Nigeria lost a whopping $21 billion to its failure to implement the premium element governing the country’s oil and gas production sharing contracts (PSCs) as provided under the Deep Offshore and Inland Basin Production Sharing Contracts Act, the Minister of State for Petroleum, Dr. Ibe Kachikwu disclosed Wednesday.
Accordingly, the federal government has initiated moves to amend the Deep Offshore Act, in order to increase government’s revenue from crude oil sales when prices exceed $20 a barrel.
The Deep Offshore and Inland Basins PSC Act was enacted in 1993 to provide the fiscal framework for foreign investments in deep offshore and inland basin acreages in the oil and gas sector.
It was also targeted at addressing the challenges confronting the joint operating agreements (JOA), which paved the way for the Nigerian National Petroleum Corporation (NNPC) to become the concession holder while the international oil companies (IOCs) became the contractors.
Following the agreements entered into by NNPC with eight IOCs in 1993, the country was able to attract foreign investments running into billions of dollars to develop oil acreages located in deep waters offshore Nigeria.
Some of such oil fields include the 225,000 barrel per day (bpd) Bonga oil field operated by Shell, the 250,000bpd Agbami oil field operated by Chevron, and the 180,000bpd oil field operated by Total. Others in the pipeline are the Egina and Zabazaba oil acreages.
But Kachikwu, while briefing State House correspondents at the end of yesterday’s weekly Federal Executive Council (FEC) meeting presided over by Vice-President Yemi Osinbajo, said failure to implement the relevant clause in the Deep Offshore Act governing the PSCs, effectively robbed Nigeria of $21 billion.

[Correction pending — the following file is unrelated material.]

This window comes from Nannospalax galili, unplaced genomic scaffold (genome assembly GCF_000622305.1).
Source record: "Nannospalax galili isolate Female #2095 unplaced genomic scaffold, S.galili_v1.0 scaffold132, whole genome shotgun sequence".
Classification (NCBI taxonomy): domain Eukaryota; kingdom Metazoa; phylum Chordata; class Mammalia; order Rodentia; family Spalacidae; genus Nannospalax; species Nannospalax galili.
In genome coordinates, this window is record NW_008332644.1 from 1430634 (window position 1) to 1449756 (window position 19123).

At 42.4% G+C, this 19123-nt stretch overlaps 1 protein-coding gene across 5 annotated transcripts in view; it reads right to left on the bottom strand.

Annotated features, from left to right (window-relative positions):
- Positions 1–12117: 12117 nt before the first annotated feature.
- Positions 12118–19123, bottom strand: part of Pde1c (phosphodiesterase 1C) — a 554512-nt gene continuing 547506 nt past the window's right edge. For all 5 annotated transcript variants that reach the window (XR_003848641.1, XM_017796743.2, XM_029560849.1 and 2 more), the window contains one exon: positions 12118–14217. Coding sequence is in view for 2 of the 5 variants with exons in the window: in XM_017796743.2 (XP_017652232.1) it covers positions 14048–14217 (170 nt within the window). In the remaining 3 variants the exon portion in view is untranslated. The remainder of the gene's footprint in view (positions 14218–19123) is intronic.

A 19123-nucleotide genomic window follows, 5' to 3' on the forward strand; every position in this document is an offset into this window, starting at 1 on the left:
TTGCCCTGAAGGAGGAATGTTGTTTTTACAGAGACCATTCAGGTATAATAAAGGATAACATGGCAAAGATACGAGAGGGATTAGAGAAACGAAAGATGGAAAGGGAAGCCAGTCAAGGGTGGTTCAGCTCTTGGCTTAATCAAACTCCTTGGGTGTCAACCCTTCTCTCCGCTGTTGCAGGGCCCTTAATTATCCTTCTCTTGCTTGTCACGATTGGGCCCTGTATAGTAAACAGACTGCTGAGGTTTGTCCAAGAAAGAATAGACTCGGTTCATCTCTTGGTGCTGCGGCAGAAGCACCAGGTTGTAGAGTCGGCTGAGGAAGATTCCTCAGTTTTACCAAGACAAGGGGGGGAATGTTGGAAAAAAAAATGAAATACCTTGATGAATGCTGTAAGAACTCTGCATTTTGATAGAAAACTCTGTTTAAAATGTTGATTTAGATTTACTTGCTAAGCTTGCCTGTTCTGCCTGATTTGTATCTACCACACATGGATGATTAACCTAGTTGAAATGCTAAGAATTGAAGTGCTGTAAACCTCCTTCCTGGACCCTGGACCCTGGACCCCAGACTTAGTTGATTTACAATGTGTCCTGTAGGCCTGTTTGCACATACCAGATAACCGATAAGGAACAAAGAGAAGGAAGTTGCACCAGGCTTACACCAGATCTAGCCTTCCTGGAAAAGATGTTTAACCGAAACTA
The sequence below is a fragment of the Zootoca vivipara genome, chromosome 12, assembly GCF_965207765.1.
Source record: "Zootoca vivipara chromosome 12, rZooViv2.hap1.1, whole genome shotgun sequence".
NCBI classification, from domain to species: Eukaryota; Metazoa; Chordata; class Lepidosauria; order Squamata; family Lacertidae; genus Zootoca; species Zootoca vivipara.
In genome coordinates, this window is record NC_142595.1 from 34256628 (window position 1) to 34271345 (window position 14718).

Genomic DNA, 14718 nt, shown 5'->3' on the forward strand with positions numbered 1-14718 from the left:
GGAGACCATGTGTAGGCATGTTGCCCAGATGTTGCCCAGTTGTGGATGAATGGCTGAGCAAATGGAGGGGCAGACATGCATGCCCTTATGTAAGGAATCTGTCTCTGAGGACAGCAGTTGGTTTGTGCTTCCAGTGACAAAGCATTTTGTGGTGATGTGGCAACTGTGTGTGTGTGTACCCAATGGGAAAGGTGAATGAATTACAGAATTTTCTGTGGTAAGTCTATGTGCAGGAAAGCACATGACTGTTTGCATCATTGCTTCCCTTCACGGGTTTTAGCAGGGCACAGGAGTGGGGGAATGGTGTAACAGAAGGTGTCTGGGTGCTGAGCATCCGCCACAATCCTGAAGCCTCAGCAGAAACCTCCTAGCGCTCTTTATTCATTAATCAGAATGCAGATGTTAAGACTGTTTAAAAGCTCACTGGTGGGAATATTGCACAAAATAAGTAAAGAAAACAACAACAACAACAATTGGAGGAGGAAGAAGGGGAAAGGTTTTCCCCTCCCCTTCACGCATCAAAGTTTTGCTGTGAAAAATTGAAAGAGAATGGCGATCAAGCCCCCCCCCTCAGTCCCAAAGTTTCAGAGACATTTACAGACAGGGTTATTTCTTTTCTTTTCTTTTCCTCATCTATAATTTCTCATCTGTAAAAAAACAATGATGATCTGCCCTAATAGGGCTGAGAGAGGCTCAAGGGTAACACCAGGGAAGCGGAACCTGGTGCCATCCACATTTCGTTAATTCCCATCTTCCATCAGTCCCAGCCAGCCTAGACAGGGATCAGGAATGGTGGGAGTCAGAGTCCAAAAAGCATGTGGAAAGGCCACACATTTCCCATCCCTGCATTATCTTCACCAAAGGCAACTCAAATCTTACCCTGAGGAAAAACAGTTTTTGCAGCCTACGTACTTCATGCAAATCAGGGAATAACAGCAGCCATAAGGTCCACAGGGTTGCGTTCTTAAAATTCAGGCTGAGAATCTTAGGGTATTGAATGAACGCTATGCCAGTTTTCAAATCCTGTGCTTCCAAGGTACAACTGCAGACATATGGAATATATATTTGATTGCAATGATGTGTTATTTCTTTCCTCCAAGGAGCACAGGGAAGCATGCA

He said under the Deep Offshore Act, once the price of crude oil exceeded $20 per barrel, the “premium element” should have been distributed in accordance with the PSCs between the government and IOCs in a manner that the nation would have derived more value for its oil.
He said because of the failure of the Nigerian government to take the required steps in the past 20 years, the inertia had cost it such a huge sum, thus prompting him to seek FEC’s approval to amend Section 15 of the Act, with a view to giving the policy the required bite.
According to him, following council’s approval, the eventual amendment of the Act was expected to yield $2 billion extra revenue to the government’s coffers.
“The first and most substantial for me is the decision to work with the Attorney-General of the Federation to amend Section 15 of the Deep Offshore Act.
“Under the Deep Offshore Act, there was a provision in 1993 that says once the price of crude exceeds $20 a barrel, the government will take steps to ensure that the premium element is then distributed under an agreed formula so that we can get more from our oil. But over the last 20 years, nothing really was done.
“From 1993 till now, cumulatively, we have lost a total of $21 billion just because the government did not act. We did not exercise our rights under the Act.
“In 2013, there was a notice to oil companies that we were going to do this, but we did not follow through in terms of going to council to get approval.
“One of the things we’ve worked very hard on is to get that amendment because once we do, the net effect for us is close to $2 billion extra revenue for the federation,” he explained.
The minister noted it would be difficult to recoup past losses, given that oil companies that were not paying the government a premium for sales over $20 a barrel were not breaking the law.
However, the administration will explore whether there is an opportunity to get back some of the money, Kachikwu added.